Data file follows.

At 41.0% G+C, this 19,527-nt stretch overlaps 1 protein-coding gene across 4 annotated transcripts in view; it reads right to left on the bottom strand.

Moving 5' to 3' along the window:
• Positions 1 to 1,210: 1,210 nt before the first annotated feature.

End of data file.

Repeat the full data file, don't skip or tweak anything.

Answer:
At 41.0% G+C, this 19,527-nt stretch overlaps 1 protein-coding gene across 4 annotated transcripts in view; it reads right to left on the bottom strand.

Moving 5' to 3' along the window:
• Positions 1 to 1,210: 1,210 nt before the first annotated feature.